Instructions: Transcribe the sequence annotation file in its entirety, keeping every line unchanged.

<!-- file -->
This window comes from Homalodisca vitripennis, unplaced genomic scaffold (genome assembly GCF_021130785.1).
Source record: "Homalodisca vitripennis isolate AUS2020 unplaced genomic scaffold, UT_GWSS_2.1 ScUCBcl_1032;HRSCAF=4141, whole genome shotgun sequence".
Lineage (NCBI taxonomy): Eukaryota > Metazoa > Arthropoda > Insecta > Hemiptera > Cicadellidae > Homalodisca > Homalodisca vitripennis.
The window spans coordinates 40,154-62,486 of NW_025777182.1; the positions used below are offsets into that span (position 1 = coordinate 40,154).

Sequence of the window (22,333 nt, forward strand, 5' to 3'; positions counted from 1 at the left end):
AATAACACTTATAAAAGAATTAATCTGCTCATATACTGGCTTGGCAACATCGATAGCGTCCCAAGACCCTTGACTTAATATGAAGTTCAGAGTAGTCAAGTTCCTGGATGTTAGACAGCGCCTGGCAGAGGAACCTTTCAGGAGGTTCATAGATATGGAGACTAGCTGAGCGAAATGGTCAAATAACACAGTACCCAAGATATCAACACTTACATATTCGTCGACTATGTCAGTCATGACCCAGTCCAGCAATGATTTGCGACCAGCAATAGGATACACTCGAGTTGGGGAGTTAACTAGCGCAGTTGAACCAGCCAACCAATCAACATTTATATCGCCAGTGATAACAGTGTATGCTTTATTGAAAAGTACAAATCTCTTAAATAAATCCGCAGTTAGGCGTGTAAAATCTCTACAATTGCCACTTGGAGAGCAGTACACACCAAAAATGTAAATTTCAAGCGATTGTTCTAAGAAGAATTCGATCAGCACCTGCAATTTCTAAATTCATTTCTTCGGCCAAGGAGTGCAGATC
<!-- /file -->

This window comes from Homalodisca vitripennis, unplaced genomic scaffold (genome assembly GCF_021130785.1).
Source record: "Homalodisca vitripennis isolate AUS2020 unplaced genomic scaffold, UT_GWSS_2.1 ScUCBcl_1032;HRSCAF=4141, whole genome shotgun sequence".
Lineage (NCBI taxonomy): Eukaryota > Metazoa > Arthropoda > Insecta > Hemiptera > Cicadellidae > Homalodisca > Homalodisca vitripennis.
The window spans coordinates 40,154-62,486 of NW_025777182.1; the positions used below are offsets into that span (position 1 = coordinate 40,154).

Sequence of the window (22,333 nt, forward strand, 5' to 3'; positions counted from 1 at the left end):
AATAACACTTATAAAAGAATTAATCTGCTCATATACTGGCTTGGCAACATCGATAGCGTCCCAAGACCCTTGACTTAATATGAAGTTCAGAGTAGTCAAGTTCCTGGATGTTAGACAGCGCCTGGCAGAGGAACCTTTCAGGAGGTTCATAGATATGGAGACTAGCTGAGCGAAATGGTCAAATAACACAGTACCCAAGATATCAACACTTACATATTCGTCGACTATGTCAGTCATGACCCAGTCCAGCAATGATTTGCGACCAGCAATAGGATACACTCGAGTTGGGGAGTTAACTAGCGCAGTTGAACCAGCCAACCAATCAACATTTATATCGCCAGTGATAACAGTGTATGCTTTATTGAAAAGTACAAATCTCTTAAATAAATCCGCAGTTAGGCGTGTAAAATCTCTACAATTGCCACTTGGAGAGCAGTACACACCAAAAATGTAAATTTCAAGCGATTGTTCTAAGAAGAATTCGATCAGCACCTGCAATTTCTAAATTCATTTCTTCGGCCAAGGAGTGCAGATC